JBoss ESB Action Annotations

JBossESB 4.9 introduces a new set of Action Annotations that will hopefully help make it easier to create clean ESB Action implementations.  We want to hide the complexities of implementing interfaces and abstract classes, as well as dealing with the ConfigTree type.

 

We'll just list the Annotations first and then discuss how they're used:

 

  1. @Process
  2. @ConfigProperty
  3. @Initialize
  4. @Destroy
  5. @BodyParam
  6. @PropertyParam
  7. @AttachmentParam
  8. @OnSucess
  9. @OnException

 

 

@Process

The most basic form of Action implementation involves creating a simple POJO with a single method, annotated with the @Process annotation as follows:

 

public class MyLogAction {

    @Process
    public void log(Message message) {
        // log the message...
    }
}

 

The @Process annotation is what Identifies the class as being a valid ESB Action.  In the case where there are multiple methods in the class, it also identifies the method to be used for processing the message instance (or some part of the message - more on this later with the @BodyParam, @PropertyParam and @AttachmentParam).

 

Configuring an instance of this Action into a Service pipeline is the same as with the low/base level Actions implementations i.e. those that extend AbstractActionPipelineProcessor or implement ActionLifecycle (or one of its other sub-types or abstract implementations):

 

<service .....>
    <actions>
        <action name="logger" class="com.acme.actions.MyLogAction" />   
    </actions>
</service>

 

In cases where the Action implementation has multiple methods annotated with the @Process annotation, you simply use the process attribute to specify which of the annotated methods is to be used for processing the Message instance (as before):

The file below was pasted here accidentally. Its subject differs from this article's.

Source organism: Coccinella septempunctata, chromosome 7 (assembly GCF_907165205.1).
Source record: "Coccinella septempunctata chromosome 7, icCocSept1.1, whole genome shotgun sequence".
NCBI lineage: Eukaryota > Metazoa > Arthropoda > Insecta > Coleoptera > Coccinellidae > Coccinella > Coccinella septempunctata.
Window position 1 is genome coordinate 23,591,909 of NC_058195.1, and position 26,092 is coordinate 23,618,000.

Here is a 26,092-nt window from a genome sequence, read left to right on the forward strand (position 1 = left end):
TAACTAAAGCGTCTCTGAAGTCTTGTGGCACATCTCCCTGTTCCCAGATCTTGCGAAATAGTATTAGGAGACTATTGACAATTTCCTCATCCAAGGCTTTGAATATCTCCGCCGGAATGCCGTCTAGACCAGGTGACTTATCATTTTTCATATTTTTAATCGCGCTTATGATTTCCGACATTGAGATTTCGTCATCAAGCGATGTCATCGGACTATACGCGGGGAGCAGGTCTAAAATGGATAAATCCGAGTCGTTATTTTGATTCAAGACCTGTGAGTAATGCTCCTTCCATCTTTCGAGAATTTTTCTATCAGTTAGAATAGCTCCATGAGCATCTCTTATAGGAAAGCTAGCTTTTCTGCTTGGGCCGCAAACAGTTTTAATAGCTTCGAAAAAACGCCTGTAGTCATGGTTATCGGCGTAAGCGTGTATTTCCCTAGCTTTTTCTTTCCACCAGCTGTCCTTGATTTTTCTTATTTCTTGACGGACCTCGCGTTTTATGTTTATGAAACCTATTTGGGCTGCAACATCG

<service .....>
    <actions>
        <action name="logger" class="com.acme.actions.MyLogAction" process="log" />   
    </actions>
</service>

 

@Process Method Return Values

@Process methods can be implemented to return:

 

  • void: No return value - as with our logger action implementation.
  • Message: An ESB Message instance.  This message instance then becomes the active/current instance on action pipeline.
  • Some other type.  If the method does not return an ESB Message instance, the returned object instance is set into the active/current ESB Message instance on the action pipeline.  Where it is set on the Message depends on the "set-payload-location" <action> configuration property, which default according to the normal MessagePayloadProxy rules.

 

@Process Method Parameters

@Process methods can specify parameters in a range of different ways. You can:

 

  1. Specify the ESB Message instance as a parameter to the method.
  2. Specify one or more arbitrary parameter types.  The ESB framework will "hunt" (searching the Message Body, then Properties, then Attachments) for data of that type in the active/current pipeline Message instance and pass this data as the values for those parameters (or null if not found).